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Stewarding open source for the future

IBM is the best kept secret in open source. While contributors inside open source communities understand IBM’s role in the movement, until our recent acquisition of Red Hat, not many people outside of those communities would have associated IBM with open source.

But the truth of the matter is that we’ve been driving to an open world with open source from the beginning. Before all the big companies formulated their “open source strategy”, we were busy donating our code, establishing open licensing, pushing for open governance in the communities, and helping to establish open source as technology that was safe (and good!) for the enterprise.

So how did we get where we are? And what do we envision as the future of open source? This article explores those topics and more.

Before open source was cool

IBM was one of the earliest champions of open source, backing influential communities like Linux, Apache, and Eclipse, pushing for open licenses, open governance, and open standards. Our first notable interaction with open source software was when we engaged with Linux (yes, the Linux that Red Hat Enterprise Linux is built on) to establish open licensing for software. In the late 1990s, IBM supported Linux with patent pledges, $1 billion, and technical resources and helped to establish the Linux Foundation in 2000 (source).

In 1999, we helped to create the Apache Foundation, providing thousands of line of code and dedicated resources to support the Apache Web Server projects (source). In 2001, we developed the Eclipse project and then led the creation of the Eclipse Foundation in 2004 to support the creation of new open source projects. We seeded the Eclipse project with a significant code contribution, dedicated developers, and legal help in writing the licenses.

In its infancy, IBM recognized the promise of open source and contributed thousands of lines of code, man hours, and money to ensure that foundations were set up in a way that supported open governance and standards. On a broad scale, IBM’s participation in these and well over a thousand other projects and communities set the tone for open source adoption among enterprises.

Open source everywhere

As the success of the Linux Foundation, Apache Foundation, and Eclipse Foundation grew, IBM ramped up and broadened the scope of our open source involvement.

For the past decade, we’ve focused on developing the latest open source projects and communities and sharing in the work under open governance. While independent projects on GitHub are great, they can sometimes pose a risk if the creator stops maintaining the project. To that end, our goal is to galvanize industry players and individual contributors alike around open source foundations and organizations that support and amplify a project. We seek to set up clearly defined contribution processes and open governance so that more users can contribute in a vibrant community setting.

In the past 5 years, we’ve worked hard on the behalf of all the projects and communities you know: Cloud Foundry, Docker, Cloud Native Computing Foundation (CNCF), Hyperledger, Kubernetes, TensorFlow, Node, and hundreds more. In fact, each month, IBMers contribute to about 400 different projects, whether through code contributions, leading workgroups or the foundations themselves, or offering general guidance.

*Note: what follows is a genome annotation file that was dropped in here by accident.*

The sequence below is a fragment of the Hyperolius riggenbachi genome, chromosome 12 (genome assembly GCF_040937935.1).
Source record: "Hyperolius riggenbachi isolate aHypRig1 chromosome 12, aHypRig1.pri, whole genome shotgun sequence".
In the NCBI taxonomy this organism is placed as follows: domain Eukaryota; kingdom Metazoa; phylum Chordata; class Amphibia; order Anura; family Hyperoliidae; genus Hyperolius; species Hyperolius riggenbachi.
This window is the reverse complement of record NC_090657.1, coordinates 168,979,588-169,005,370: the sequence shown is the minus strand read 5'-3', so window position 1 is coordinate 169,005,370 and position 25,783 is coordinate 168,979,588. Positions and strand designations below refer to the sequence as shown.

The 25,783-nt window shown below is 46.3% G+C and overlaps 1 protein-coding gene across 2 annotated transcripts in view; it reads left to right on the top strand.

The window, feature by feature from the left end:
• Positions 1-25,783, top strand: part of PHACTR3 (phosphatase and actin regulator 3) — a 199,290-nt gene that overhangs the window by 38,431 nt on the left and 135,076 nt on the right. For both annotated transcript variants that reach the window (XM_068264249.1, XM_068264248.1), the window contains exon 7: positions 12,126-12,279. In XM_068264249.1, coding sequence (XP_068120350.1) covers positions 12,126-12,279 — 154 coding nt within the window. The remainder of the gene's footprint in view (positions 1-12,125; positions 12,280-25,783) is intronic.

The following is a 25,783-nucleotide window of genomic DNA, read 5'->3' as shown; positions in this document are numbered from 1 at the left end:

A few of our most recent contributions include:

Within those projects and communities, IBMers strive to build open software that pushes the technology forward for everyone involved. Instead of forking a community’s code and creating our own brand of the software, we simply create great code in the open community and then integrate that open, accessible code into our products. We ensure that any fixes or new feature we add are given back to the community, instead of maintaining our own version. If our products require a change to the underlying open code, we work within the community to create the necessary API or SPI. We also make sure that those extension points are not abused to create a potential for lock-in.

When we engage in a project, we bring a focus on those aspects that matter most to the enterprise: interoperability, portability, security, scalability, and accessibility. We do this by investing in the community and helping to shape programs that can deliver those characteristics that matter to our clients. We value open governance because it ensures the long-term success and viability of those projects that form the foundation of our enterprise offerings and solution.

Envisioning an open future for the enterprise

A trend we’re seeing now is that organizations themselves are becoming open source in the way that they operate as a development organization. As organizations change the way they develop code, infusing open source principles and practices into the development process, the technology that’s created is better, more innovative, and more secure.

Part of this openness is the way that teams across different communities are coming together. For instance, the Node.js and JavaScript communities are joining their foundations so that they can create better, more closely aligned and scalable projects.

We’ll be in the fray, continuing to lead by example in the way we infuse open source into our own products and technology, the open way we lead our teams, and how we interact transparently with our clients.

We are excited to be a part of this renaissance and to continue to push this trend through our leadership and our commitment to open governance and standards.

References

Todd Moore